JMA reported ongoing activity at both Minamidake Crater and Showa Crater (Aira Caldera’s Sakurajima volcano) during 4-11 September. Incandescence at Minamidake was observed nightly. Very small eruptive events occurred at both craters on 4 September. Sulfur dioxide emissions were slightly high at 1,600 tons per day on that same day. An explosion on 1512 on 9 September produced an ash plume that rose 800 m above the crater rim and ejected large blocks 500-700 m from the crater. Another explosion at 0018 on 11 September generated an ash plume that rose 1.1 km and ejected large blocks 300-500 m; an ash plume rose 1.3 km from an explosion at 1642 on that same day. The Alert Level remained at 3 (on a 5-level scale), and the public was warned to stay 2 km away from both craters.
Source: Japan Meteorological Agency (JMA)
Report for Ebeko
KVERT reported that moderate explosive activity at Ebeko was ongoing during 31 August-7 September. According to volcanologists in Severo-Kurilsk (Paramushir Island, about 7 km E), explosions during 31 August and 2-5 September generated ash plumes that rose as high as 3.5 km (11,500 ft) a.s.l and drifted to the E. A thermal anomaly was identified in satellite images during 4-5 September; weather clouds obscured views on other days. The Aviation Color Code remained at Orange (the third level on a four-color scale). Dates are based on UTC times; specific events are in local time where noted.
Source: Kamchatkan Volcanic Eruption Response Team (KVERT)
Report for Great Sitkin
AVO reported that slow lava effusion likely continued at Great Sitkin during 6-12 September, producing a thick flow in the summit crater that mainly expanded E. Seismicity was low; earthquakes were detected daily and were numerous during 6-7 September. Web camera images showed diffuse gas emissions rising from the summit during 6-7 September and weakly elevated surface temperatures were identified in satellite data during 6-7 and 10-11 September. Weather clouds often prevented satellite and webcam observations. The Volcano Alert Level remained at Watch (the third level on a four-level scale) and the Aviation Color Code remained at Orange (the third color on a four-color scale).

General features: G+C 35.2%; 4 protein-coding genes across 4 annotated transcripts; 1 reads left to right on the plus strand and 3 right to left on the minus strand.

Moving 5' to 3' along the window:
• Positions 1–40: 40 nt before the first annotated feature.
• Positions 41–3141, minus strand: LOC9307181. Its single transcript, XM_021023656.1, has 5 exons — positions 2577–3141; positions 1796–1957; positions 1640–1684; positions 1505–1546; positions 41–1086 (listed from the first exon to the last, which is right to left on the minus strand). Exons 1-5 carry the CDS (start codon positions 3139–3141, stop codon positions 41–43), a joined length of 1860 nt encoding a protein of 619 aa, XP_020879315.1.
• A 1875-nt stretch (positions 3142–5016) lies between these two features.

Source: US Geological Survey Alaska Volcano Observatory (AVO)
Report for Kanlaon
PHIVOLCS issued a special notice for Kanlaon at 0900 on 6 September, noting increased seismicity. The seismic network detected 36 volcanic earthquakes including 34 volcano-tectonic earthquakes between 0500 on 4 September and 0750 on 6 September at depths of 0-9 km beneath the NE flank. The earthquakes had local magnitudes of 0.8-3.4. Ground deformation data from continuous GPS and electronic tilt data had been recording inflation at the mid-flanks of the volcano since March. Sulfur dioxide emissions at the summit crater averaged 788 and 301 tonnes per day (t/d) on 7 and 11 September, respectively. The number of volcano-tectonic earthquakes decreased during the rest of the week; there were 23 recorded during 6-7 September and 2-9 daily earthquakes during 8-12 September. The Alert Level remained at 1 (on a scale of 0-5) and PHIVOLCS reminded the public to remain outside of the 4-km-radius Permanent Danger Zone.
Source: Philippine Institute of Volcanology and Seismology (PHIVOLCS)
Report for Klyuchevskoy
KVERT reported that the explosive Strombolian eruption at Klyuchevskoy continued 31 August-7 September. A bright thermal anomaly was identified in satellite images every day, except on 7 September due to weather clouds. Lava fountaining fed flows that advanced down the Apakhonchichsky and Kozyrevsky drainages. Plumes of resuspended ash drifted 120 km E during 3-5 September. The Aviation Color Code remained at Yellow (the second level on a four-color scale). Dates are based on UTC times; specific events are in local time where noted.
Source: Kamchatkan Volcanic Eruption Response Team (KVERT)
Report for Krakatau
PVMBG reported that white gas-and-steam plumes rose as high as 300 m above Krakatau’s summit on most days during 6-12 September and drifted NW and NE. White, gray, and black ash plumes of variable densities rose as high as 1 km and drifted N, NE, and E during 10-11 September. White-and-black ash plumes rose as high as 100 m and drifted N on 12 September. The Alert Level remained at 3 (on a scale of 1-4), and the public was warned to stay at least 5 km away from the crater.
Source: Pusat Vulkanologi dan Mitigasi Bencana Geologi (PVMBG, also known as CVGHM)
Report for Lewotolok